Action is needed to slow down the Sonoma County Local Coastal Plan Update.
It has been over 4 years since the release of the ‘Preliminary Draft Local Coastal Plan (2015). Due to the massive public response raised in public comment and during LCP workshops Permit Sonoma (PRMD) pulled the Preliminary Draft LCP. On September 26, 2019 PRMD posted the current 2019 Local Coastal Plan (LCP) Update. It is substantially revised and merits rounds of public workshops similar to last go around (there were 7 in 2015) and opportunity for the public to review this massive and critical land use document to provide meaningful comment. The timeline proposed for public comment prior to the revised draft being heard before the Planning Commission has not been clearly defined. The suggested timeline is not sufficient. It is important that adequate time be provided to ensure “meaningful public participation” which is mandated in the Coastal Act.
The LCP is a large document and a critical one for the Sonoma Coast as it is THE document that controls all future development for 55 miles of the Sonoma Coastal Zone and ensures equitable public access to the coast and protection of critical coastal resources (including environmentally sensitive habitat areas). It is the controlling document for the Coast going forward and we will have to live with/by this document for the foreseeable future.
Get Involved – Please Take the Following 6 Initial Steps:
1. Take the PRMD LCP Survey https://lcpupdate.metroquest.
2. Email PRMD-LCP-Update@sonoma-county.
§ Adequate time is provided to the public to review the Updated Local Coastal Plan prior to public workshops are scheduled (minimum of 4 weeks from date of release – September 26th, 2019)
§ That the County schedule a minimum of 5 public workshops – 3 on Coast in Bodega Bay, Timber Cove, & Sea Ranch and 2 inland
§ That the County make printed copies of the Updated LCP available to check out from all coastal post offices and Sonoma County Libraries as well as reasonably priced printed copies for purchase from PRMD.
§ That the County form an Advisory Committee to the Coastal MAC made up of a variety of citizens from thoroughout the County who have expertise in land use, ocean policy, conservation, affordable housing, fire safety, and water quality. (For the original draft of our Local Coastal Plan there were at least 5 Technical Advisory Committees formed each made up of 8-12 citizens with expertise in the above listed areas. No such committees have been formed for this current updated LCP)
3. Begin by reading the “Introduction to the LCP” (26 pages). You can either download the entire document as a PDF by linking to the “Public Review Draft Local Coastal Plan – All Sections & Appendices” or open and download it section by section here:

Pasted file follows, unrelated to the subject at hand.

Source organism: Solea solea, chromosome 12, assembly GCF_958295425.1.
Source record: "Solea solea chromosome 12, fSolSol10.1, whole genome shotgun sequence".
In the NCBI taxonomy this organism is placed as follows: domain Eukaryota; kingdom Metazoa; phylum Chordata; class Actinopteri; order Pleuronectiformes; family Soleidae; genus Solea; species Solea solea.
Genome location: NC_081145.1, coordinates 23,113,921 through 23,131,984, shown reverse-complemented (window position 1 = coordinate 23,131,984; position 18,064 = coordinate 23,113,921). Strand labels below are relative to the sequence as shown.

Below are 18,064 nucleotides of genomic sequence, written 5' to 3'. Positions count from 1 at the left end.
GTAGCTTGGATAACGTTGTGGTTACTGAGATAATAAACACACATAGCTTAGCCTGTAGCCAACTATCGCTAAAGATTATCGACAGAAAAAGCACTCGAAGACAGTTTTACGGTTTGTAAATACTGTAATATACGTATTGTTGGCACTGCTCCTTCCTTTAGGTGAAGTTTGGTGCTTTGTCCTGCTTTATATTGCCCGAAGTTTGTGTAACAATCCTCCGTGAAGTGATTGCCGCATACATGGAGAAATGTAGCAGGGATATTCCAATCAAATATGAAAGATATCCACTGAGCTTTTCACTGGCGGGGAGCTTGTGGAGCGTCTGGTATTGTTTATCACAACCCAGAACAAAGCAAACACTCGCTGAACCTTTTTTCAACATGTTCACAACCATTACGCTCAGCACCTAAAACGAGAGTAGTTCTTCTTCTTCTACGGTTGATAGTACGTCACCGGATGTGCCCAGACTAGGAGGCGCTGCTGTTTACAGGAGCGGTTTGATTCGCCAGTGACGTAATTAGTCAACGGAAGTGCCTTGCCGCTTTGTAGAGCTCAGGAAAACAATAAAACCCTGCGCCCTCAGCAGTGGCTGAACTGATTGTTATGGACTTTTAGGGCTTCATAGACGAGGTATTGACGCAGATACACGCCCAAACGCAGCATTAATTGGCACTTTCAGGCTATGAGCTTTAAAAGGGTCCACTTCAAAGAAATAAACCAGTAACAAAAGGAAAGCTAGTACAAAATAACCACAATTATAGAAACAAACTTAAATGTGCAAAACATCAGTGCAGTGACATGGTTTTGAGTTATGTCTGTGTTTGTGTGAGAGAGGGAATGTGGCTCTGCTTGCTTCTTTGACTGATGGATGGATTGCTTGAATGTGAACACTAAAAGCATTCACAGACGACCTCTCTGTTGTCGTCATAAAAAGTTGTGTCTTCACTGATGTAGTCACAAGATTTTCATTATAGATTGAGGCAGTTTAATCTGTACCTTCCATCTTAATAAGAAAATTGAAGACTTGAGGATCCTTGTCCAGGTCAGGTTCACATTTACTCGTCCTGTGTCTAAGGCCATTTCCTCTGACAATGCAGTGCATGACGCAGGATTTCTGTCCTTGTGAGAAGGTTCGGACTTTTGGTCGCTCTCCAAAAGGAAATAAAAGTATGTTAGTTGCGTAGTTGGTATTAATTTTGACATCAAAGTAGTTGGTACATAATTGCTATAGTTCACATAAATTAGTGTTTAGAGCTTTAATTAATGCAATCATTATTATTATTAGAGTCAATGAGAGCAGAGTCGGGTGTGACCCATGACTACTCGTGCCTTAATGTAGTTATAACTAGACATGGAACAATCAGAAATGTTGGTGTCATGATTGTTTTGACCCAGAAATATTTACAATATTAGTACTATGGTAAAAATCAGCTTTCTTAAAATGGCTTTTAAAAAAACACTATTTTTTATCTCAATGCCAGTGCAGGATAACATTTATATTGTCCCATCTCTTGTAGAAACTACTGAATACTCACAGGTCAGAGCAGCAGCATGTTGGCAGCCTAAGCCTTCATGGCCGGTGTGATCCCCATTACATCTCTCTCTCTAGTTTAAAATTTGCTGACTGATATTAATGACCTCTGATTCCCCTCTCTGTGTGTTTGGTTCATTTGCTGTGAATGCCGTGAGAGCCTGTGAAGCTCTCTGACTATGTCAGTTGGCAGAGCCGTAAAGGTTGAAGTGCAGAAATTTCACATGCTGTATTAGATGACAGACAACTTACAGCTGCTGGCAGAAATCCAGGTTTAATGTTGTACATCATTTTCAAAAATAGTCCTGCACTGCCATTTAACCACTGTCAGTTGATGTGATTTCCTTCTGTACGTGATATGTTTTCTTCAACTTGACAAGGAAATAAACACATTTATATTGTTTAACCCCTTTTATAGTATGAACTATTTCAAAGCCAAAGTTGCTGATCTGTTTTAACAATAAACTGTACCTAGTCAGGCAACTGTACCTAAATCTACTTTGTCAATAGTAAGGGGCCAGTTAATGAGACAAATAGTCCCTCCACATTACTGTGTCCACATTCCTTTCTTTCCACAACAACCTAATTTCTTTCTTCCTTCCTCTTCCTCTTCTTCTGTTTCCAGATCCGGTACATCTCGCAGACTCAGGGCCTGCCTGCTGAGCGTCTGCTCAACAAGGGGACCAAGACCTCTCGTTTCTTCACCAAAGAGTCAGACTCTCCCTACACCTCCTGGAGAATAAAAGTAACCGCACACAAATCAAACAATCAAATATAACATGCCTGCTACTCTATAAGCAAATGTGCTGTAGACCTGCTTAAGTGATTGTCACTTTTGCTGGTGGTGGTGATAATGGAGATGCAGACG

Reading the introduction will help you understand the history and background plus explain the purpose and content of each section or “element”. The introduction also has a chart which shows where existing LCP chapters and policies have been moved to in this new draft.
4. Next-Read the Introduction to each Element by opening that link. These are usually just 1-2 paragraphs and explain the purpose of that element.
5. Check out the “Policy Comparison Tables” at the bottom of the Update page https://sonomacounty.ca.gov/
6. Decide which element you have the most background or experience with and start reading and comparing…take notes and share your concerns.
We deserve to be allotted the time and the public participation process commensurate with the document’s critical importance to the future of the Coast.
Please get involved — protection of the California and Sonoma Coast is our legacy. It was the citizens of Sonoma County who fought for these protections and ensured passage of the Coastal Act. Let’s make sure that the legacy of coastal preservation continues.
“People know the coast as the geographic soul of California. You can’t take our relationship with the [California] coast for granted because it took a lot of sweat, blood and tears to preserve it so we have what we have today. These things didn’t just happen. The coast is what it is because of a lot of people worked really hard and sacrificed to protect it. And if we want it to be there for our children, we have to keep fighting to protect it. In that way, the coast is never saved, it’s always being saved.” Peter Douglas, past Executive Director, California Coastal Commission.
The County is trying to push this through for final vote before the end of the month. The long document will have effects for years to come. So far it’s been found that the endangered species areas have been drastically cut, and threatened and potentially endangered species have been removed. This will allow for development and commercialization of the coast.
Please take action. The public needs time to review.